> They say that your podcast will be available to listeners on Apple Podcasts, but they don’t explicitly say that your podcast won’t be available to anyone else. When you upload your audio, they say it will have DRM, but they don’t make it clear what the consequences of this are. They tell you your show won’t have an RSS feed, but they don’t tell you what you’re giving up by not having one. This is predatory.
Which, I agree with the author, is a really, really wild thing to do, which few companies could think they'd get away with. You can just imagine a PM saying "ayy, they don't like it? screw 'em, we're Apple!"
> It sounded to me like the audacious part was that they don't make it clear that, once you sign up for this service, your users cannot get your podcast in any other way than using Apple Podcasts…
You definitely can.
What the author said was, "What I learned is that Apple does not produce an RSS feed for podcasts that they host". But this is misplaced outrage on the author's part, since Apple has never produced RSS feeds.
Every other podcast hosting service in existence provides RSS feeds. But unless you've already done your homework and you're starting a podcast, you don't know why not having one is important.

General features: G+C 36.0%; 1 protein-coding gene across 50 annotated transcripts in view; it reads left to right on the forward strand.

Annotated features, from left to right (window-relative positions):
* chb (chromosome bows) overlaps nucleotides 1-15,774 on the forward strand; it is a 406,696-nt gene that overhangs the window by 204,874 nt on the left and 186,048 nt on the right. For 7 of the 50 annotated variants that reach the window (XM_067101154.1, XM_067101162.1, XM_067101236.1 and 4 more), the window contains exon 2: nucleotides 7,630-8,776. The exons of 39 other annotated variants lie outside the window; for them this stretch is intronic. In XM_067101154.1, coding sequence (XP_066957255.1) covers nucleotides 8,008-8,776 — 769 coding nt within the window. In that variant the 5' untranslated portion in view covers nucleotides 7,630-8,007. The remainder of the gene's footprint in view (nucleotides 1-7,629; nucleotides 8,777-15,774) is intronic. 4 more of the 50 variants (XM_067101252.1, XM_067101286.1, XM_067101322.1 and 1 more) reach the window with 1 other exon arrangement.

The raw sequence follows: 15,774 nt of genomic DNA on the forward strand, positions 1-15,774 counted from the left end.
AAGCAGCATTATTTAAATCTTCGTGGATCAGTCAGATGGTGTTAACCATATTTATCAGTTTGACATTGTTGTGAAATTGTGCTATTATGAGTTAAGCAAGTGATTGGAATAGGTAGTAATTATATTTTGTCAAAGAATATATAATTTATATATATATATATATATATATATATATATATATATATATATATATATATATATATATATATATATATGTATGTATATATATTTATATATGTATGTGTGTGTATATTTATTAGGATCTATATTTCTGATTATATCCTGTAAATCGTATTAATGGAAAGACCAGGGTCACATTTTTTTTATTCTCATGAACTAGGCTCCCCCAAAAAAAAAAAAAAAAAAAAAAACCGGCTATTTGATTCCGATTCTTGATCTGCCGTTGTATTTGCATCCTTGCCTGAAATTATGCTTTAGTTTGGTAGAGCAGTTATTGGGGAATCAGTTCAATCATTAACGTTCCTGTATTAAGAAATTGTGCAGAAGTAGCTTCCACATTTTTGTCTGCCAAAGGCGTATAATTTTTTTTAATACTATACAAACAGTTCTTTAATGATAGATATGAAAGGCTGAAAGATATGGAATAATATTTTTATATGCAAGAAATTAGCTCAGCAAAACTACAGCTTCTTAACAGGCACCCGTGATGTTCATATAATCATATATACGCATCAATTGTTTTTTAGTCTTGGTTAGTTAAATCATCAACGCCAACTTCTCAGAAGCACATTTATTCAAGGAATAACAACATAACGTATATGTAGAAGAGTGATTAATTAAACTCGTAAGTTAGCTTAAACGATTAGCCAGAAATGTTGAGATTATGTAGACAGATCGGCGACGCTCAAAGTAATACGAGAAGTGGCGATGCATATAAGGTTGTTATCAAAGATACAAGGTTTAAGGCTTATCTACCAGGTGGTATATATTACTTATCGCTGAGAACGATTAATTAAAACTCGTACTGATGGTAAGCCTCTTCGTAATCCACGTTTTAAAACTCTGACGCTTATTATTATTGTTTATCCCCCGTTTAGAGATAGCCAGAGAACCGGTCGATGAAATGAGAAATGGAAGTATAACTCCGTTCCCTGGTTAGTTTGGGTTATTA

That's not a comparable situation. Spotify sign contracts with successful podcasters who they pay(> $100 million in one case) to produce content for their platform.
The argument here is that by offering a "Click here to start your [not really a]podcast" button, Apple is suckering in people who don't understand how Apple's iDevice-only offering differs from every other podcast hosting service.
It's actually not clear whether Spotify hosts the content or whether they simply pay for exclusivity.
>they say it will have DRM
I confused what possible definition of 'Digital Rights Management' could entail 'anyone can freely rip your files.'
What about "I can freely rip my own files"? Does the definition preclude that also?
Where does the article mention that? The entire discussion is around a 3rd party using public-facing URLs, not logged in users.